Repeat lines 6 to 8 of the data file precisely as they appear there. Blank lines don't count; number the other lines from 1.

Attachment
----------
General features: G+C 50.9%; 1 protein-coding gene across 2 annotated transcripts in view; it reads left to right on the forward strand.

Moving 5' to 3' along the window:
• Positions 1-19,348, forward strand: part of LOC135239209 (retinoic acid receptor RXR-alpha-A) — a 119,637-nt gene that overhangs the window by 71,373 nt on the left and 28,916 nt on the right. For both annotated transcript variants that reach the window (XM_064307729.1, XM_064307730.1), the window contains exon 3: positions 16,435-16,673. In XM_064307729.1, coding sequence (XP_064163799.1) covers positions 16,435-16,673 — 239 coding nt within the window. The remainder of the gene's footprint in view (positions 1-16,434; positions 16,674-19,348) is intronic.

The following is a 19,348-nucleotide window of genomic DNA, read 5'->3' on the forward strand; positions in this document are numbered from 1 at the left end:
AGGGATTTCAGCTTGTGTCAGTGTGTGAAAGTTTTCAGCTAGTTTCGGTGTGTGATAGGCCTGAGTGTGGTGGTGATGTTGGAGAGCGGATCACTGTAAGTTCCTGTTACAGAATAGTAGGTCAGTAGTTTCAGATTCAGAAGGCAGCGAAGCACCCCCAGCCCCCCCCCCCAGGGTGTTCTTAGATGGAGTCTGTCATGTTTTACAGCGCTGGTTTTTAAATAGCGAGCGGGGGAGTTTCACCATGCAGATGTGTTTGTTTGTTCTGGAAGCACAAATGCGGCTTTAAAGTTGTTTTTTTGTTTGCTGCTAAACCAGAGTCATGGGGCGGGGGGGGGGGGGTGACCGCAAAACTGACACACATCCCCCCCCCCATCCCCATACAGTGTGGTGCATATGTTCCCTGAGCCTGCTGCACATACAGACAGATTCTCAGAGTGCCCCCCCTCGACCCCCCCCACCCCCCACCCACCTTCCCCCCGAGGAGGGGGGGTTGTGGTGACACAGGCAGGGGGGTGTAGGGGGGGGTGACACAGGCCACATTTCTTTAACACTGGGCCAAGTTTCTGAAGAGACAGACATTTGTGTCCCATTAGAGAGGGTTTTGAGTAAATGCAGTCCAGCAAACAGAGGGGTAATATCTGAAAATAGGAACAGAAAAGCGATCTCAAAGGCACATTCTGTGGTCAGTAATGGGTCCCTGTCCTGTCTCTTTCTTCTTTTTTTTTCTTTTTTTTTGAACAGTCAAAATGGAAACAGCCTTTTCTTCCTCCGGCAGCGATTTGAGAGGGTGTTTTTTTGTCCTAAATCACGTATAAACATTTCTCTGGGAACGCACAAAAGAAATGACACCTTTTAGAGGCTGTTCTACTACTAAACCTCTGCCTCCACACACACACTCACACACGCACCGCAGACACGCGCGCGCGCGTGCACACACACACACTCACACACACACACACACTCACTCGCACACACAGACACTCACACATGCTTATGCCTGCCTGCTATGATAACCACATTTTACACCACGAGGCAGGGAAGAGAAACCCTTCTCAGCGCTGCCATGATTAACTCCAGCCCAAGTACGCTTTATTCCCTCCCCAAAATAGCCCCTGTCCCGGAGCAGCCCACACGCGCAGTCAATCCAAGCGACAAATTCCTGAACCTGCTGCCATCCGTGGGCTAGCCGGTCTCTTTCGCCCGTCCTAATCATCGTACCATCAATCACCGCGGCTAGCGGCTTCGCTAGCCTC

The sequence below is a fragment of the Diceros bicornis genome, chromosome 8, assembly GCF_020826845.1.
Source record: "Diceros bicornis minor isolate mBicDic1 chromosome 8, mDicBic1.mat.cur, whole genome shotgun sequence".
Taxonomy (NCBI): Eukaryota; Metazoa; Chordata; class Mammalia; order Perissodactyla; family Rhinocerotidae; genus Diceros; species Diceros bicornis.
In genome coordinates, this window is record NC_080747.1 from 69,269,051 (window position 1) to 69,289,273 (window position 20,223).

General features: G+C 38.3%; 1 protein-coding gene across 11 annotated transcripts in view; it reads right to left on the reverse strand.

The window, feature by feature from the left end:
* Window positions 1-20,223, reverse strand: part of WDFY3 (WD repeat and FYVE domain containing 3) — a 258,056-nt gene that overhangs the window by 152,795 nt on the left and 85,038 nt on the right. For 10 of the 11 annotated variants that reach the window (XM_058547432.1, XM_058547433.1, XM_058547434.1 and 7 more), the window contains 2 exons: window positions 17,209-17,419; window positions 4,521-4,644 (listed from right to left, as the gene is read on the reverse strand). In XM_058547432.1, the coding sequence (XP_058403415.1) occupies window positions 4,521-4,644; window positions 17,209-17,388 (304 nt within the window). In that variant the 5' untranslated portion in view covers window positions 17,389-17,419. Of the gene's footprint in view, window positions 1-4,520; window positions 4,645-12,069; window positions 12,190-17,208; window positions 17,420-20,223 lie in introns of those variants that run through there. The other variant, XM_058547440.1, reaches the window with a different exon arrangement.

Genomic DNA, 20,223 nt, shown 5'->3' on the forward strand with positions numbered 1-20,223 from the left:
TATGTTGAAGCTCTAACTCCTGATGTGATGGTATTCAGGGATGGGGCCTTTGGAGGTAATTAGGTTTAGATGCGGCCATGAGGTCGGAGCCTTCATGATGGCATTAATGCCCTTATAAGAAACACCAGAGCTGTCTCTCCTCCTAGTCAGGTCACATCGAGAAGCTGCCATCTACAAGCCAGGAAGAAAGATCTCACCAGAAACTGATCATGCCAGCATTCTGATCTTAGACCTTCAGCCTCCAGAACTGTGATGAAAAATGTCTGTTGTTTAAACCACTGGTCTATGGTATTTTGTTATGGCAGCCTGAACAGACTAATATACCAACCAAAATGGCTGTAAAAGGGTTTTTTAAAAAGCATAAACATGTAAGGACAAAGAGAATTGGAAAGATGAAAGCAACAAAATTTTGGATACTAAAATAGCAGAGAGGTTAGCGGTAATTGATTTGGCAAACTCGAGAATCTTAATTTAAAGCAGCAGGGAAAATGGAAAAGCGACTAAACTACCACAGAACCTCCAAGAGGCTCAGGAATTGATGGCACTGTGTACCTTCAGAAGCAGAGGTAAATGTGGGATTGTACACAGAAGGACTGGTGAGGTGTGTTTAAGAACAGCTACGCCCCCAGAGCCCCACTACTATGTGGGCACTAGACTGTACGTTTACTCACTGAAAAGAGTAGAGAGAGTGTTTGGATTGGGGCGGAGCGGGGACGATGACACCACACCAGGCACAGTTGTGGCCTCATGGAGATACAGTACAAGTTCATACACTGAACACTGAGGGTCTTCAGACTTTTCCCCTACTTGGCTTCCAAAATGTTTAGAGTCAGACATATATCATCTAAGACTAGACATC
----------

The sequence below is a fragment of the Diceros bicornis genome, chromosome 8, assembly GCF_020826845.1.
Source record: "Diceros bicornis minor isolate mBicDic1 chromosome 8, mDicBic1.mat.cur, whole genome shotgun sequence".
Taxonomy (NCBI): Eukaryota; Metazoa; Chordata; class Mammalia; order Perissodactyla; family Rhinocerotidae; genus Diceros; species Diceros bicornis.